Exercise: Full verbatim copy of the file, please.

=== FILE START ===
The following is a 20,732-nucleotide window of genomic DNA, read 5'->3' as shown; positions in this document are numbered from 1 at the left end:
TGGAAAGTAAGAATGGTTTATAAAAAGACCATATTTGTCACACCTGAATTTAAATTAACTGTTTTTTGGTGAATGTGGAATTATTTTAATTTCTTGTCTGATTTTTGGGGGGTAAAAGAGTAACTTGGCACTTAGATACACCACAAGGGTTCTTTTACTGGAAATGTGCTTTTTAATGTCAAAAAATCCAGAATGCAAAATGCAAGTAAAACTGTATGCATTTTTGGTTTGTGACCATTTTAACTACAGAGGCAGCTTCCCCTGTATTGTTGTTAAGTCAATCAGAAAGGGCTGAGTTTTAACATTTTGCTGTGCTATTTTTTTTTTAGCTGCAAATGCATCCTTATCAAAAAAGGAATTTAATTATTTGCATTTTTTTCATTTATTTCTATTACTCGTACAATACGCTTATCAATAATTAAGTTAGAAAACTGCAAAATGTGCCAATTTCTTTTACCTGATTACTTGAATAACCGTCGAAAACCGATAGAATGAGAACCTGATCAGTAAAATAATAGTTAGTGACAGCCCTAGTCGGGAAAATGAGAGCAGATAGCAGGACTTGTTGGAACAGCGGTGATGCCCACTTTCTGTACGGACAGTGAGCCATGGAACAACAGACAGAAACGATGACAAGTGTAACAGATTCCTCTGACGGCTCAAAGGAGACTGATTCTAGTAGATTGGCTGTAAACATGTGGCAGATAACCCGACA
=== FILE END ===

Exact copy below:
The following is a 20,732-nucleotide window of genomic DNA, read 5'->3' as shown; positions in this document are numbered from 1 at the left end:
TGGAAAGTAAGAATGGTTTATAAAAAGACCATATTTGTCACACCTGAATTTAAATTAACTGTTTTTTGGTGAATGTGGAATTATTTTAATTTCTTGTCTGATTTTTGGGGGGTAAAAGAGTAACTTGGCACTTAGATACACCACAAGGGTTCTTTTACTGGAAATGTGCTTTTTAATGTCAAAAAATCCAGAATGCAAAATGCAAGTAAAACTGTATGCATTTTTGGTTTGTGACCATTTTAACTACAGAGGCAGCTTCCCCTGTATTGTTGTTAAGTCAATCAGAAAGGGCTGAGTTTTAACATTTTGCTGTGCTATTTTTTTTTTAGCTGCAAATGCATCCTTATCAAAAAAGGAATTTAATTATTTGCATTTTTTTCATTTATTTCTATTACTCGTACAATACGCTTATCAATAATTAAGTTAGAAAACTGCAAAATGTGCCAATTTCTTTTACCTGATTACTTGAATAACCGTCGAAAACCGATAGAATGAGAACCTGATCAGTAAAATAATAGTTAGTGACAGCCCTAGTCGGGAAAATGAGAGCAGATAGCAGGACTTGTTGGAACAGCGGTGATGCCCACTTTCTGTACGGACAGTGAGCCATGGAACAACAGACAGAAACGATGACAAGTGTAACAGATTCCTCTGACGGCTCAAAGGAGACTGATTCTAGTAGATTGGCTGTAAACATGTGGCAGATAACCCGACA